Reiner’s “Flipped” is a charming, old-fashioned surprise
What director Rob Reiner really has “flipped” with his latest film is Hollywood’s typically cynical look at 50s and 60s-era Americana and churned out a sweet but subtly powerful film about budding romance. There really hasn’t been a film that aspired to be on the big screen what “The Wonder Years” (one of the best series of the past three decades) was to TV. “Flipped” is not perfect, but its aspirations are admirable, and its execution is surprisingly effective considering (or maybe because of) its unadulterated sentimentality.
Since 2nd grade, Juli (Madeline Carroll) has had a smothering crush on Bryce (Callan McAuliffe), the boy across the street with the “dazzling eyes.” For his part, Bryce wants no part of his nutty neighbor who loves the neighborhood Sycamore tree so much she refuses to climb out of it and cries crocodile tears when they come to chop it down. The central device is each kid’s perspective on junior high life spelled out clearly in a voiceover narrative which starts plainly and ends up being more profound than you might expect.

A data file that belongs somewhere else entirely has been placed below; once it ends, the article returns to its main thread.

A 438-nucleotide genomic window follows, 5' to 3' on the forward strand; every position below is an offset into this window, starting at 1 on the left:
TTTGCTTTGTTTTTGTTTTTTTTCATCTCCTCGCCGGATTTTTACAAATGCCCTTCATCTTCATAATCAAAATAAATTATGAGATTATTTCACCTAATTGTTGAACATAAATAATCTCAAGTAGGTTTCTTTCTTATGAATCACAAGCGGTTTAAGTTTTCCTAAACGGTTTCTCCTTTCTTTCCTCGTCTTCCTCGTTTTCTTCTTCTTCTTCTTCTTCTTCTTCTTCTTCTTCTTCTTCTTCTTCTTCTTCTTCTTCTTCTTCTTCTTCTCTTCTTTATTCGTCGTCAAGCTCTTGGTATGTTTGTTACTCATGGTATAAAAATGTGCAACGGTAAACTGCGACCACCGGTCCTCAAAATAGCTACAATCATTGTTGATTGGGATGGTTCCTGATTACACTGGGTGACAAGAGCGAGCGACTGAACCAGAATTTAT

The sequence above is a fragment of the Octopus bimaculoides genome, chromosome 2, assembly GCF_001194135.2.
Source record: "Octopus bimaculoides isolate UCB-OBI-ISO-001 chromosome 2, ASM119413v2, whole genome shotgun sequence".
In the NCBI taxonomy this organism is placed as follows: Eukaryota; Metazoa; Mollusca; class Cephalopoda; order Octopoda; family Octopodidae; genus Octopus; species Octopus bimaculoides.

From Juli’s vantage point we see her love of raising chickens and sharing the eggs with Bryce’s family. Then things get “flipped,” we see Bryce’s view of the same situation, including his stern father’s (Anthony Edwards of “E/R”) callous judgment and how it influences Bryce’s reaction.
In addition to Edwards, Reiner (“Stand by Me,” “When Harry Met Sally”) has cast good actors for the parents including Aidan Quinn, Penelope Ann Miller and Rebecca De Mornay. Especially good as the wise and tender grandpa figure is John Mahoney (“Frasier”). If it weren’t for the believability of the young lead actors however, “Flipped” might have fallen apart. Both kids look wholesome yet vulnerable and represent an age when innocence was cherished and cynicism had not yet pervaded our culture.
Reiner (who made the similarly-themed and equally excellent “The Sure Thing”) doesn’t avoid conflict here. In fact, because it isn’t played for sensationalism or shock value the heartbreak is far more effective.
Along with capturing the early 60s era down to every detail and a terrific Everly Brothers-heavy soundtrack, “Flipped” is the kind of film parents would love to see their own kids experience because it was a time, for the most part, worth remembering.
It’s a hard sell, but that doesn’t make “Flipped” any less special.
Rated PG for language and thematic material.